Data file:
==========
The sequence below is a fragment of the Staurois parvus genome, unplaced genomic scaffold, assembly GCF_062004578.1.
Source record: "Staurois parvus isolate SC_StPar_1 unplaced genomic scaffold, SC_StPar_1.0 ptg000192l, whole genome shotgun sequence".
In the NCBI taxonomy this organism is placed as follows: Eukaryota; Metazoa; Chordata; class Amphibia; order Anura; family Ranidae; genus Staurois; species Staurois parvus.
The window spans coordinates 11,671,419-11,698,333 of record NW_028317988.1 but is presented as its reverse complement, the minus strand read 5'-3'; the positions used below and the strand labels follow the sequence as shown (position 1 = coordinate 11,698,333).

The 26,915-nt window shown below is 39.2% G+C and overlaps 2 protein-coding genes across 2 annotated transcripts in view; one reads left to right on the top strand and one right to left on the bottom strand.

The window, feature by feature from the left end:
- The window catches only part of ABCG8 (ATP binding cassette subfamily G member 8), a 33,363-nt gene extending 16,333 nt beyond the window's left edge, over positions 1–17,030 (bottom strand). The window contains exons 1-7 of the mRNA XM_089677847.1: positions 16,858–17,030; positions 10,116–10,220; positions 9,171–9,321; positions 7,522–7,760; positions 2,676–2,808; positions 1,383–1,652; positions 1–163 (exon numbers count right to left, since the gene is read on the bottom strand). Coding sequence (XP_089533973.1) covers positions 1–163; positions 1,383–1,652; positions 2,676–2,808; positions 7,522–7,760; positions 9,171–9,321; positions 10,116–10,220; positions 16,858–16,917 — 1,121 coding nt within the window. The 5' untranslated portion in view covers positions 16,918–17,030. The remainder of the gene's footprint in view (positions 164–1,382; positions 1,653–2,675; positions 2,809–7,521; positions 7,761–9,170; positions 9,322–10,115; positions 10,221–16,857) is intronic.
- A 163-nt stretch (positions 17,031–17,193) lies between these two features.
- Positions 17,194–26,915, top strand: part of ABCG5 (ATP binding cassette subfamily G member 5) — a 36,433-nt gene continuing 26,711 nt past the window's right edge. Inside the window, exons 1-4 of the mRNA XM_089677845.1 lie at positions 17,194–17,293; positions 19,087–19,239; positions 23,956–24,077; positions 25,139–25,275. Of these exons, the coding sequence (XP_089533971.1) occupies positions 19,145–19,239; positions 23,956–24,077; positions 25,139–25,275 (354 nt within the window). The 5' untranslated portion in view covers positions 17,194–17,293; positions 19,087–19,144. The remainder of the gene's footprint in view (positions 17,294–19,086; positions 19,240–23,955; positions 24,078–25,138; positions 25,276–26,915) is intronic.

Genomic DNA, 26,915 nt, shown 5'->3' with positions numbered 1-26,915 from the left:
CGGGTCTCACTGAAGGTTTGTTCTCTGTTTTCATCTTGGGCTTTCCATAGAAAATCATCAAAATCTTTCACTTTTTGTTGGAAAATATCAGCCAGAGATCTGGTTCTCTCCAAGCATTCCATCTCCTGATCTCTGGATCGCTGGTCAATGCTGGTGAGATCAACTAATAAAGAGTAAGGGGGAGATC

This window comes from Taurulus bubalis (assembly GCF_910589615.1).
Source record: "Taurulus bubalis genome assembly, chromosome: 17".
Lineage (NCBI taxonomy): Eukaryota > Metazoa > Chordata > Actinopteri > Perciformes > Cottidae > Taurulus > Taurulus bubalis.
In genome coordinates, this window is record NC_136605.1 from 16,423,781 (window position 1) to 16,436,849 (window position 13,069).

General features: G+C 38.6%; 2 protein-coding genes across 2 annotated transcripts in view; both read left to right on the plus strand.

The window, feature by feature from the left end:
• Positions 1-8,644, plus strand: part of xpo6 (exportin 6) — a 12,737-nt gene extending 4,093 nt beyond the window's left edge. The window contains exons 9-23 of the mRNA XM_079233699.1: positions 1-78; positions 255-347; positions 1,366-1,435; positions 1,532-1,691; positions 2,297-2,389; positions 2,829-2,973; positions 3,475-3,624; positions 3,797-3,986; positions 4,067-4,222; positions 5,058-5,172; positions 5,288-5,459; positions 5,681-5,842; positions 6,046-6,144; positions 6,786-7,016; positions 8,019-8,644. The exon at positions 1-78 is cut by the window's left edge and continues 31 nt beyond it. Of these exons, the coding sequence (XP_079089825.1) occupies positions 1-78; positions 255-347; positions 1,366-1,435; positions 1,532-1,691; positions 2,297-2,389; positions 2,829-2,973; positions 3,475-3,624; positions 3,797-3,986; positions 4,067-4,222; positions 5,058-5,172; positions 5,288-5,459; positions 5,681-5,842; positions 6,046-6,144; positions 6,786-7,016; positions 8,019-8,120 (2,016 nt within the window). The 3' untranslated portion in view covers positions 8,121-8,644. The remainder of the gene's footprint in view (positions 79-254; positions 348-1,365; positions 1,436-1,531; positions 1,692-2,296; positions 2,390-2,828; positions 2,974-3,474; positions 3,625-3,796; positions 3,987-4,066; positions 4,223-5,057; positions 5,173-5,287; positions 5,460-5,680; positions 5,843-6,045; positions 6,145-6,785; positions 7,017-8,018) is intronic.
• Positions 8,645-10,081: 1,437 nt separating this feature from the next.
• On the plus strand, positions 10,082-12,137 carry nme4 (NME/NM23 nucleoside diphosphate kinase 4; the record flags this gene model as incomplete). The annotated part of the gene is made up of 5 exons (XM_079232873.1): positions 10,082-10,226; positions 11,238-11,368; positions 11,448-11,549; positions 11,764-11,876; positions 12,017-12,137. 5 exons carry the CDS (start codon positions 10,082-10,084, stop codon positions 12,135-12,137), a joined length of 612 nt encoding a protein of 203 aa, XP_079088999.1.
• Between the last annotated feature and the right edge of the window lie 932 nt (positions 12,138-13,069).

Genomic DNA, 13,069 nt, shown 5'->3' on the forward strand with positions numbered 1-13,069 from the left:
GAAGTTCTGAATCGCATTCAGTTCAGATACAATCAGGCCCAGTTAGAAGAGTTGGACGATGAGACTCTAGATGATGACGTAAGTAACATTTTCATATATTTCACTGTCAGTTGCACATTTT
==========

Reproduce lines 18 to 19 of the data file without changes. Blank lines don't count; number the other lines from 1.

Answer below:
• Positions 1-8,644, plus strand: part of xpo6 (exportin 6) — a 12,737-nt gene extending 4,093 nt beyond the window's left edge. The window contains exons 9-23 of the mRNA XM_079233699.1: positions 1-78; positions 255-347; positions 1,366-1,435; positions 1,532-1,691; positions 2,297-2,389; positions 2,829-2,973; positions 3,475-3,624; positions 3,797-3,986; positions 4,067-4,222; positions 5,058-5,172; positions 5,288-5,459; positions 5,681-5,842; positions 6,046-6,144; positions 6,786-7,016; positions 8,019-8,644. The exon at positions 1-78 is cut by the window's left edge and continues 31 nt beyond it. Of these exons, the coding sequence (XP_079089825.1) occupies positions 1-78; positions 255-347; positions 1,366-1,435; positions 1,532-1,691; positions 2,297-2,389; positions 2,829-2,973; positions 3,475-3,624; positions 3,797-3,986; positions 4,067-4,222; positions 5,058-5,172; positions 5,288-5,459; positions 5,681-5,842; positions 6,046-6,144; positions 6,786-7,016; positions 8,019-8,120 (2,016 nt within the window). The 3' untranslated portion in view covers positions 8,121-8,644. The remainder of the gene's footprint in view (positions 79-254; positions 348-1,365; positions 1,436-1,531; positions 1,692-2,296; positions 2,390-2,828; positions 2,974-3,474; positions 3,625-3,796; positions 3,987-4,066; positions 4,223-5,057; positions 5,173-5,287; positions 5,460-5,680; positions 5,843-6,045; positions 6,145-6,785; positions 7,017-8,018) is intronic.
• Positions 8,645-10,081: 1,437 nt separating this feature from the next.